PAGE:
While IT professionals around the world are embracing cloud computing, many executives are taking a wider view of their businesses to determine whether the freedom of cloud-based functionality can extend beyond the realm of information technology and into other business functions.
Cloud-based computing is pretty simple to the lay person; using word processing, spreadsheet, or e-mail programs that are installed somewhere other than on the computer upon which you are currently typing. Simply put, the applications live “in a cloud” on the Internet rather than being installed on your computer hard drive. This approach frees you from having to continually update the programs yourself. It also stores your information in a place that makes it more secure than having it saved only on your computer. And, as anyone who uses cloud-based tools everyday knows; it’s completely scalable. It’s big when you need it, and it’s small when you don’t. Moreover, it has reduced the cost of computing to virtually (no pun intended) nothing.
Less is more. Systems are stored in one hub or ‘cloud’ not connected to outside networks, reducing cost and increasing security and efficiency. R&D investment, excess capacity is shared; the highest level professionals work behind the scenes wherever they are needed, but you only pay for what you need and what you actually use. Some great examples that make it easy for us all everyday: Gmail, Amazon, Google apps, Salesforce and Windows Azure.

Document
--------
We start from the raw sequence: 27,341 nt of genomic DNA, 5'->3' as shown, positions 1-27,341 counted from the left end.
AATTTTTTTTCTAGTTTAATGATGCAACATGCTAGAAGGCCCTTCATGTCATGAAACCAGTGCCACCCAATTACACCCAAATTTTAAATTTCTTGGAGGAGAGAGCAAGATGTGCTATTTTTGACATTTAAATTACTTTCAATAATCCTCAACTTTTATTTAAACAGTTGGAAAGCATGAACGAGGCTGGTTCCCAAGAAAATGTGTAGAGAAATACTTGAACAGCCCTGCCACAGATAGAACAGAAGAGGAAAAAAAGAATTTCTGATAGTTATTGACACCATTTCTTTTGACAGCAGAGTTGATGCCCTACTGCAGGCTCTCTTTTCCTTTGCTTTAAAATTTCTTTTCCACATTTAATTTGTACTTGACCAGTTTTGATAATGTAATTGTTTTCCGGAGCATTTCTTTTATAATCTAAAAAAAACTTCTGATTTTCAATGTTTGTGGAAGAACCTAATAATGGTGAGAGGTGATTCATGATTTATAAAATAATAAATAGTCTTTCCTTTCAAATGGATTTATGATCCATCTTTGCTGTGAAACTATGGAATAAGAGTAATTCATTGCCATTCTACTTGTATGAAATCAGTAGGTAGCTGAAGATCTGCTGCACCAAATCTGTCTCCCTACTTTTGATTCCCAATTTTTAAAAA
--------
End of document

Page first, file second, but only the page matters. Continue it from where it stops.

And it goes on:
In more professional parlance, cloud computing combines virtualization with other technologies to provide dynamic scalability and agility. Applications can run on private clouds (on premises), on public clouds (off premises) or both (hybrid clouds). The concept generally incorporates combinations of Infrastructure as a Service (IaaS), Platform as a Service (PaaS), or Software as a Service (SaaS). The benefits of cloud computing are defined as leveraging economies of scale in computing. This makes a lot of sense. Rather than build your infrastructure one hardware server at a time, you can leverage a pool of resources (e.g., networks, servers, storage, applications, and services) to maximize efficiency and lower your overall operating costs.
The benefits are easily identifiable in the IT world:
1) Lower Costs. Cloud computing pools all of the computing resources that can be distributed to applications as needed.
2) Cap-Ex Free Computing. Cloud computing delivers a better cash flow by eliminating the capital expense associated with building a server infrastructure.
3) Deploy Projects Faster. Because server capacity can be launched and shuttered in a matter of minutes, the time to deploy a new application drops dramatically.
4) Scale as Needed. As your applications grow, you can add capacity; meaning you can buy “just enough” and scale as the application demands grow.
5) Lower Maintenance Costs. With an outsourced cloud, you don’t need to keep server, storage, network, and virtualization experts on staff full time. You get economies of scale of those expert resources through your cloud provider.
6) Resiliency and Redundancy. Cloud deployment provides automatic failover and immediate disaster recovery services.